The gospel preached in the Acts is the "gospel of the kingdom." They are always expecting it to come. Paul constantly alludes to the Master's return as the great thing to look forward to, as distinctly at the close as at the beginning of his ministry. The book of Revelation is distinctly a kingdom book, and however it may, with the versatility of Scripture to serve a double purpose, foreshadow the characteristics of history for the centuries since its writing, plainly its first meaning has to do with the time when "the kingdom of the world is become the kingdom of our Lord and of His Christ." The King is coming back to straighten matters out, and organize a new running of things. This is the church's surprise, and a great surprise it will apparently be to a great many folks, though not to all.
There is a third surprise growing out of this tragic break, the greatest of all--the Jew. The first surprises were for the Jew, the later surprise for the church; this surprise has been and is for all the world. The Jew has been the running puzzle of history. A strange, elusive, surprising puzzle he has been to historians and all others. Not a nation, only a people, flagless, countryless, without any semblance of organization, they have been mixed in with all the peoples of the earth, yet always distinctly separate.
They have been persecuted, bitterly, cruelly, persistently persecuted, as no other people has ever been, yet with a power of recovery of none other too. With an astonishing vitality, resourcefulness, and leadership, they have taken front rank in every circle of life and every phase of activity, in art, music, science, commerce, philanthropy, statesmanship; holding the keys of government for great nations, of treasure boxes, and of exclusive social circles; making their own standards regardless of others, and with the peculiarity of strongest leadership, pushing on, whether followed or not.
And now the past few years comes a new thing. This surprising Jew is surprising us anew. From all corners of the earth they are gathering as not since the scattering to the Assyrian plains, gathering to discuss and plan for the getting into shape as a nation again on the old home soil. Jews of every sort, utterly diverse in every other imaginable way, except this of being Jews, men who hate each other intensely because of divergent beliefs in other matters, yet brushing elbows in annual gatherings to plan with all their old time intensity a new Jewish nation. Along the highways of earth, made and controlled by Christian peoples, they come. What does it mean? They continue to be, as they have been, the puzzle of history.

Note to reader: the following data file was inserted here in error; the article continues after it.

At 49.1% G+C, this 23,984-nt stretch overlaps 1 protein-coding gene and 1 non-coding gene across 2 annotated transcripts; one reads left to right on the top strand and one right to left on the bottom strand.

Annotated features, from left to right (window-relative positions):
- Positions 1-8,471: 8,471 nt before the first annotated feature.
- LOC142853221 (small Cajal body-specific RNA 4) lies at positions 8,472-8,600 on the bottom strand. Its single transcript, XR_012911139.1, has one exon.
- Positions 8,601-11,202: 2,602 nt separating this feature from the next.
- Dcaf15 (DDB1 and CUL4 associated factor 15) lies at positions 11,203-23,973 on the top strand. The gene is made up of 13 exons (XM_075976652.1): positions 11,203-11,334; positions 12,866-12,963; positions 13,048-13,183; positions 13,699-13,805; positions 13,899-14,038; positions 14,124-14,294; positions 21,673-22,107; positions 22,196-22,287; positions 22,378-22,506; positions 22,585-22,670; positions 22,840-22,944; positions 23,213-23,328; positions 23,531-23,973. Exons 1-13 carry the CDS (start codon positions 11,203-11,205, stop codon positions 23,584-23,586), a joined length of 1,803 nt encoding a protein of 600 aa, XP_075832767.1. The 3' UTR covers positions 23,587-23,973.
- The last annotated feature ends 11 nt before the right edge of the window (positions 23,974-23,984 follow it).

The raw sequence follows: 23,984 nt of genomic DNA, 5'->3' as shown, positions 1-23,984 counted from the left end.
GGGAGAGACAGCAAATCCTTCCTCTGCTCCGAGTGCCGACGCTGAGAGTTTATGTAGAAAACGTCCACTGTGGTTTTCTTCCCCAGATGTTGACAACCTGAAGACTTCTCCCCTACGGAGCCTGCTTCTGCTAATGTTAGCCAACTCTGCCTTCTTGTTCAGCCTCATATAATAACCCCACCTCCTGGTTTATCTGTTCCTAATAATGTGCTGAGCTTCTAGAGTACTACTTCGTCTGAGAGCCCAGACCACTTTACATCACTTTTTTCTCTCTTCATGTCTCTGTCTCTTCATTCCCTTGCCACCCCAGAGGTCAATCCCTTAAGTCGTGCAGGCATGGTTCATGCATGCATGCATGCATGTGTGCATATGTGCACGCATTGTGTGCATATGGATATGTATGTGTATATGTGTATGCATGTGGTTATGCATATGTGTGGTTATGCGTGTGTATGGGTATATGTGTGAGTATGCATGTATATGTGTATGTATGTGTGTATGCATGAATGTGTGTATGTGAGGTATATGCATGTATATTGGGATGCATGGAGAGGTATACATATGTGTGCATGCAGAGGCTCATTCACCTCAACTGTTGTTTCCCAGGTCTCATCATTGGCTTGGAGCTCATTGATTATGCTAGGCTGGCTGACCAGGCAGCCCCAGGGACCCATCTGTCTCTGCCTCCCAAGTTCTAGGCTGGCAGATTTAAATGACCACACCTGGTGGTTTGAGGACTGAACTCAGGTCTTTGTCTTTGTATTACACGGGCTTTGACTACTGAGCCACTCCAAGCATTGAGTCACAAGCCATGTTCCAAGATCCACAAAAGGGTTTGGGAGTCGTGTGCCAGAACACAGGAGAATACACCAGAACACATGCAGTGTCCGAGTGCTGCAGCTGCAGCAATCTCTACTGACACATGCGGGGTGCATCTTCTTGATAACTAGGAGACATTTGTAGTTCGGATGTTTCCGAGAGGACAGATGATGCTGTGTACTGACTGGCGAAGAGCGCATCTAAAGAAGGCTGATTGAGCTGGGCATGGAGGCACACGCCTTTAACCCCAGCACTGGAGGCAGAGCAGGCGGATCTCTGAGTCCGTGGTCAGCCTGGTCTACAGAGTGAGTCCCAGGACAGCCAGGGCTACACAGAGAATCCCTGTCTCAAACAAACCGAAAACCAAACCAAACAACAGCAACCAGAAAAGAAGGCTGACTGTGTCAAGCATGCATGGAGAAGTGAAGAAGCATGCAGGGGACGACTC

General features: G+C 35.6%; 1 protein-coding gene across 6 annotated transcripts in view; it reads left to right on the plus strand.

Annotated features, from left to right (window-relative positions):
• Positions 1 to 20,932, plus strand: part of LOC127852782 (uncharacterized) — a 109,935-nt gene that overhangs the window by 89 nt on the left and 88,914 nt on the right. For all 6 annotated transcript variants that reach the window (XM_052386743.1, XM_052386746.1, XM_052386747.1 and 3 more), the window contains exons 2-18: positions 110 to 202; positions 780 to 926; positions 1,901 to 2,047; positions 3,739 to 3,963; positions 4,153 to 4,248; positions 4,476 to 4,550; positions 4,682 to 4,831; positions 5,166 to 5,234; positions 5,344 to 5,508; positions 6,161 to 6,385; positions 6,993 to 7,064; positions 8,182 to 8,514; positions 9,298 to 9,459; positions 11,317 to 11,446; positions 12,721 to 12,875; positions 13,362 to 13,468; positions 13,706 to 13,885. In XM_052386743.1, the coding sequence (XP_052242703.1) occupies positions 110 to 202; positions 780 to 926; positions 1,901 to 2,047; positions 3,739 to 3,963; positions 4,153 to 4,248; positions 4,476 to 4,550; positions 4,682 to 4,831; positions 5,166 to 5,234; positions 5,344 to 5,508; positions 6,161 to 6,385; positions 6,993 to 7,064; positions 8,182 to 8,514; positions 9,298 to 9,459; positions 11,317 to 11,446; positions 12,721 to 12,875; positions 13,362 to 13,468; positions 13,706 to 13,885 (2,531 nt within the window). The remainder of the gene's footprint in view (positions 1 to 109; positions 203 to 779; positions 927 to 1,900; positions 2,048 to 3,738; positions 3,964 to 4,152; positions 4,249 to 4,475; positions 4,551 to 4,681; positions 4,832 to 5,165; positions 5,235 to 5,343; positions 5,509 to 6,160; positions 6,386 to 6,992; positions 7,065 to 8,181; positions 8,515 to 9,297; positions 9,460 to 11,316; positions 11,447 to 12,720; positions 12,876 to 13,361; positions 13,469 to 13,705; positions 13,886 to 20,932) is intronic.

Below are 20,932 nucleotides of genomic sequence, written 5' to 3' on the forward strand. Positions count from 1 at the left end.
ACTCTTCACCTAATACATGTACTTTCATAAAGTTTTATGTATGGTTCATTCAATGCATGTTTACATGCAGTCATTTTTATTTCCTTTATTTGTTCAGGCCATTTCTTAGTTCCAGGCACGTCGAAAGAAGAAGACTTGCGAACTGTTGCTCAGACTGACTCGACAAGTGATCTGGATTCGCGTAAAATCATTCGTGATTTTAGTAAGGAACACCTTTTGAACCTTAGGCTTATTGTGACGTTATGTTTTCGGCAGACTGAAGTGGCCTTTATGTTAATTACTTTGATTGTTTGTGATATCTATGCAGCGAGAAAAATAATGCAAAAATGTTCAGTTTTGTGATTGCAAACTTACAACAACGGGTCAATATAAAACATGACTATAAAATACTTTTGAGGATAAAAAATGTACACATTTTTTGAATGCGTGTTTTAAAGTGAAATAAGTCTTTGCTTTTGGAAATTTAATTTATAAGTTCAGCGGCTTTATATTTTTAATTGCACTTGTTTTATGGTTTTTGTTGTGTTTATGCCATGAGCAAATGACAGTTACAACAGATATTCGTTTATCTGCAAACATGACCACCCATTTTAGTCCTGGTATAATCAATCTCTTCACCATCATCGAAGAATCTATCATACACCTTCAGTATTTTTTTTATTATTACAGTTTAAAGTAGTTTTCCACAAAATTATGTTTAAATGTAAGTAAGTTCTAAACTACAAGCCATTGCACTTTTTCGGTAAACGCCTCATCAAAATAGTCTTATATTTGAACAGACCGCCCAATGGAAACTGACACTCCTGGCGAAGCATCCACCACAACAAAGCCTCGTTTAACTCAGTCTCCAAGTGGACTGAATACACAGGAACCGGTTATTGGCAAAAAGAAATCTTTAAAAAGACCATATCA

This tragic break of the kingdom and the persistency of the King's plan regardless of the break hold the key to the puzzle. The Jew has been preserved, divinely preserved, against every attempt at his destruction. For he is the keystone in the arch of the King's plan for a coming world-wide dominion.
Jesus is God's spirit-magnet for the Jew and for all men. Around Him they will yet gather, with the new Jewish nation in the lead, the church closest to the person of the king, and all men drawn. Jesus is God's organizer of the social fabric of the world. In response to His presence and touch, each in his own place will swing into line and make up a perfect social fabric.
With the new zeal for pure, holy living now in the church, the clearer vision coming to her of the Lord's purpose of evangelizing the world, the evidence in all parts of the world of men turning their thought anew to God, this remarkable Jewish movement toward national life, it is a time for earnest men to get off alone on bent knees, and with new, quietly deep fervor, to pray "Thy kingdom come." "Even so come, Lord Jesus."